Delivery charges can be a real shock when you come to the online checkout for your shop. But there are ways to avoid this cost. Some retailers like Amazon offer the choice of picking up your order from a store or locker rather than getting it delivered to your home. Most offer this service for free or for a much smaller fee and it’s often more convenient as you don’t have to get someone to wait in for a delivery or run the chance of missing it./
See if your favourite retailers offer schemes to save you cash
If you shop regularly with a retailer, there may be a scheme that can offer you a way to save. For example, Amazon Prime offers unlimited fast delivery, exclusive deals, plus access to streaming movies and other benefits./
Use social networking to be the first to know about sales
One of the best ways of saving money online is to get savvy with social media. “Like” your favourite retailers on Facebook, or follow them on Twitter. You’ll soon find that many merchants, such as Gap, post special coupons or announce sales first on their Facebook pages./
If you have to buy tickets, online will often have better offers
As lockdowns are starting to ease across the world and we gradually return to a version of life as we used to know it, remember to look online before booking anything directly through a ticket office on the phone. Bus, train, theatre, movie and flight tickets are likely to be noticeably cheaper online than they would be if you were to contact the merchant directly. /
Join membership clubs for designer brand flash sales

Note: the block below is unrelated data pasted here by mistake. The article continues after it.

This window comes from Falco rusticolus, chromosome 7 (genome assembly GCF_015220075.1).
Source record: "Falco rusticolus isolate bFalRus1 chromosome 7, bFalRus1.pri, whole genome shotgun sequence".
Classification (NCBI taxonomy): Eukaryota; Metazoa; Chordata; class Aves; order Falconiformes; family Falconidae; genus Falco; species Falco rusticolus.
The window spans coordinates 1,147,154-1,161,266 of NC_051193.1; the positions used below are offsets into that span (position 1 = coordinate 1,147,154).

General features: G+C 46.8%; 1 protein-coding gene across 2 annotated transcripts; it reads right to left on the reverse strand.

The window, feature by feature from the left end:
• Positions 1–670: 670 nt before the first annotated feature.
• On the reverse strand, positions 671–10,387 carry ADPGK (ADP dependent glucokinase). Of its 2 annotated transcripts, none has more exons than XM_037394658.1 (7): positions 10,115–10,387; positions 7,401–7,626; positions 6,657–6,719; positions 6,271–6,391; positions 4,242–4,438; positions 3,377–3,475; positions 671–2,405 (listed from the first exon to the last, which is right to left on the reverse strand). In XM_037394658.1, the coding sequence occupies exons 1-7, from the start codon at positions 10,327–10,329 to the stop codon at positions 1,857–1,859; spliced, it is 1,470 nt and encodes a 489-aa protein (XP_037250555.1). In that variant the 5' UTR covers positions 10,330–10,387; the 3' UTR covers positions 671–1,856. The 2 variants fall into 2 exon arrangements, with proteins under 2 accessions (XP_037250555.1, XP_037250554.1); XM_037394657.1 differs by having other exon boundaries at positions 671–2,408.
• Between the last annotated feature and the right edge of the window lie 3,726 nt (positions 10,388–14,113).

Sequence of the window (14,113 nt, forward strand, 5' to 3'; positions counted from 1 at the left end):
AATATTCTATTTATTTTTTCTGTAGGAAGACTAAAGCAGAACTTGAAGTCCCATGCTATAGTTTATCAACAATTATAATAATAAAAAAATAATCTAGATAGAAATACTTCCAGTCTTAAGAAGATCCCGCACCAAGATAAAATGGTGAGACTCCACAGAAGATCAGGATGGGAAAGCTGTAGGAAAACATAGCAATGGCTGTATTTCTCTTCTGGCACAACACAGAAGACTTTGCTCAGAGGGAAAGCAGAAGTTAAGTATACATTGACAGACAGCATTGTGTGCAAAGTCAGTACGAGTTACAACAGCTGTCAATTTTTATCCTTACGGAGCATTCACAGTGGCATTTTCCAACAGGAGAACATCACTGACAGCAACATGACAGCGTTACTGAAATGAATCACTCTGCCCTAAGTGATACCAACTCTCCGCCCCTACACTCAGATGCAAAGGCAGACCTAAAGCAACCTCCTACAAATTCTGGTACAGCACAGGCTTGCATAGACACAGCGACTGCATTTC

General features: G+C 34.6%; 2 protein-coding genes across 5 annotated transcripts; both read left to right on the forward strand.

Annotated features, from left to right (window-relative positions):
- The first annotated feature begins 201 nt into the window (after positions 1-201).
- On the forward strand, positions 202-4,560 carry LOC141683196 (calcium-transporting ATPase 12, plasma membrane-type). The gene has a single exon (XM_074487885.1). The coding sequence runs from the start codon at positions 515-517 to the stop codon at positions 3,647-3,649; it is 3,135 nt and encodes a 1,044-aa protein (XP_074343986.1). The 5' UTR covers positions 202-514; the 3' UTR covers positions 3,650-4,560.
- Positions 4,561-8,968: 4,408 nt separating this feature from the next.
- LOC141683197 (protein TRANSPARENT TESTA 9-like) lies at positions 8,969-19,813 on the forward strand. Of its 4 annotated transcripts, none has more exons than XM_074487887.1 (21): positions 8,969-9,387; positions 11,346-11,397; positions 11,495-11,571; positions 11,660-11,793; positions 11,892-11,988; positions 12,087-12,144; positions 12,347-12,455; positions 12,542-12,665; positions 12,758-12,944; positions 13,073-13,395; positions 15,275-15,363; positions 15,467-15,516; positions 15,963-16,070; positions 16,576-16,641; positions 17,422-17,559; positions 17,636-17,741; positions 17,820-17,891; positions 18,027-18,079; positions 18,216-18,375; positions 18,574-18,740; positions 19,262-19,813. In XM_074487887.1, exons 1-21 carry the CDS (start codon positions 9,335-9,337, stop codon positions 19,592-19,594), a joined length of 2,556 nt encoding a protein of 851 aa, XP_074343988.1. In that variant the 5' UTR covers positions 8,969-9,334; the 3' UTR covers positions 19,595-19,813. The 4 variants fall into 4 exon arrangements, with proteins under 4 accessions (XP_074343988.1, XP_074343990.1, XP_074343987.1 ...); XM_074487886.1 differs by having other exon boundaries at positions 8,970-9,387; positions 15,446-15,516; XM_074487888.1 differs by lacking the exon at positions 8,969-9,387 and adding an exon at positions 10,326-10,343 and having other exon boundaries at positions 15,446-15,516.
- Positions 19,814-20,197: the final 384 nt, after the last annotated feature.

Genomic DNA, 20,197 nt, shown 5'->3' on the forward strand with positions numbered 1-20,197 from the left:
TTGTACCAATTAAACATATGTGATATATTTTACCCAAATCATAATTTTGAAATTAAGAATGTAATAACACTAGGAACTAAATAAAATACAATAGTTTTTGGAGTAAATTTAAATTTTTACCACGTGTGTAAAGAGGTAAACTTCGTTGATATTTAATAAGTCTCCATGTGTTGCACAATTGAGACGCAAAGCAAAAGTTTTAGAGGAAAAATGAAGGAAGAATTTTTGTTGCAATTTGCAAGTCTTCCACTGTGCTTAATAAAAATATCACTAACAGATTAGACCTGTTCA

A range of branded and designer goods run ‘membership clubs’, whereby you can register for free and get sent alerts for online flash sales. Doing this can get you discounts on some of the major designer brands such as Louis Vuitton and Chanel. /
Subscribe to Amazon for discounts on your regular purchases
If you shop on Amazon regularly, it’s worthwhile subscribing, if not to Amazon Prime then to the Subscribe & Save feature, which automates the repurchasing process for you. Not only does it save time, but it also saves up to 15% off, through free delivery and some money being shaved off the original price for you. What’s even better is there is no sign-up fee./
Use the Amazon filler item finder to avoid shipping costs
Don’t want to pay the fees for Amazon Prime? All you need to do is try and spend the minimum amount to get free shipping. You don’t want to spend for the sake of it though, so you can use an Amazon filler item finder to reach the fee without over-spending. /
Use gift cards on your purchases for big savings
Using gift cards to buy things online can give you some pretty great savings. To make the most of it, fill up your cart online, then once you have a total, see if you can buy a discounted gift card for that store from the likes of CardSwap in Canada, Cardyard in the UK or Voucha in Australia that amounts to the value of your purchase. /
Stack coupon codes
Don’t be afraid to stack coupon codes. Many online retailers will allow you to stack up a bunch of different coupon codes at checkout so you can apply a number of different discounts to the same purchase. /
Include your birthday when you sign up to retailers and get a birthday discount
Signing up to newsletters has lots of perks, but don’t forget to fill in your birthday when registering. Some companies, coffee shops and restaurants will offer you a discount on your birthday, or in some cases a free gift such as a free coffee when you go in store. /
Buy out of season
It’s a classic hack, but buying out of season can save you a lot of money. When the demand for a certain product dips, so do the prices. For example, the price of swimwear during the peak of summer will always be at its most expensive; buy during the peak of winter instead for the best bargains. /
Before you buy, check to see if you can get it for free
The joy of the internet is that anything is possible. And that means getting things for free too. Before you buy something, check you can’t get the same or similar item for free. Sites like Freecycle will bring up second-hand goods that are available in your area and there are some serious bargains to be had. /Internet Explorer Channel Network